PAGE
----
Weekly Health Update #45

Mental Attitude: Happiness and Age?
Psychological well-being is linked to important life outcomes such as career success, relationship satisfaction, and health. Well-being tends to increase with age; however, when you were born can have a lasting impact on your overall sense of well-being. For example, people who grew up during the Great Depression started off with lower levels of overall well-being than their children who grew up during more prosperous times. As they aged, their overall sense of well-being increased but stayed below the following generation’s levels at similar ages. Based on this data, researchers warn that people growing up in today’s more challenging economic environment may experience similar long-lasting effects to their overall sense of well-being.
Psychological Science, February 2013

Health Alert: Alcohol On The Brain?
Excessive alcohol use accounts for 4% of the global burden of disease, and binge drinking is a growing health issue. Functional signs of brain damage from alcohol misuse in young people include deficits in visual learning, memory, and executive functions. Structural signs of alcohol misuse in young people include shrinking of the brain and significant changes to white matter tracts.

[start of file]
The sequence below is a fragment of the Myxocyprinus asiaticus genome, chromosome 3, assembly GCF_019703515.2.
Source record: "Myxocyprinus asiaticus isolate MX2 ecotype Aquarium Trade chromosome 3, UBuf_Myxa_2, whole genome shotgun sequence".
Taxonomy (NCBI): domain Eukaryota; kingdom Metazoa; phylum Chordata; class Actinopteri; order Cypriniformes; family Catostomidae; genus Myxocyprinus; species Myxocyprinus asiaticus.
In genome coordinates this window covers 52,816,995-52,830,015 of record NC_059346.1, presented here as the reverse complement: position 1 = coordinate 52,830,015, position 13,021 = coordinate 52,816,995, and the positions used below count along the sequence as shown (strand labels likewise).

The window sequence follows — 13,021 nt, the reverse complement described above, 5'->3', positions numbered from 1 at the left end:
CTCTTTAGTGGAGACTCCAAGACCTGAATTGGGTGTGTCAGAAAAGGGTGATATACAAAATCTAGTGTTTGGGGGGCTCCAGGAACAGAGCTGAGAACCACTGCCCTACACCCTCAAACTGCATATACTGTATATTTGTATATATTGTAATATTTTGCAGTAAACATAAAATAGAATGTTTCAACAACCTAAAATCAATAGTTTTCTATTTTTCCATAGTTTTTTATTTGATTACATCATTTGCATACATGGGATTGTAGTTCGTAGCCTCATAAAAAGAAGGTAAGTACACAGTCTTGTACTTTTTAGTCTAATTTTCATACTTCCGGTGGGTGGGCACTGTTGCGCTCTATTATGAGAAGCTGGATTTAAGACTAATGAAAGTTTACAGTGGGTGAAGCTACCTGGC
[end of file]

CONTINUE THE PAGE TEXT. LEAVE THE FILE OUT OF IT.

Cortex, February 2013

Diet: Obesity Causes Vitamin D Deficiency?
Researchers have observed a 4.2% drop in Vitamin D levels for each 10% increase in BMI. Vitamin D is important because it aids bone health and decreases risk of cancer, diabetes, high blood pressure, heart attack, and early death.
PLoS Medicine, February 2013

Reduce Risk of Dementia.
People who exercise and have higher physical fitness levels during middle age have a significantly reduced risk of developing dementia later in life.
Annals of Internal Medicine, February 2013

Chiropractic: Osteoarthritis and Injuries From Early Adulthood.
Young adults who had injuries to the knee and/or hip were 3x-5x as likely to suffer from osteoarthritis in the knee and/or hip later in life than young adults who suffered no such injuries.
Annals of Internal Medicine, September 2000

Wellness/Prevention: Osteoporosis Risk.
Risk factors for osteoporosis include: inadequate dietary calcium intake, vitamin D deficiency, lack of regular weight-bearing exercise, cigarette smoking, and excessive alcohol consumption.
Medical Journal of Australia, February 2013

Dr. Eric A. Lane

Chris/Heidi Powell from ABC's Extreme Weight Loss highly recommend Dr. Eric A. Lane (view endorsement). He has been serving Tucson, Arizona as a chiropractor/physician for over 25 years. Schedule an appointment with Dr. Lane by calling our office at 520.742.7785 or contact us.

Leave a Reply

Your email address will not be published. Required fields are marked *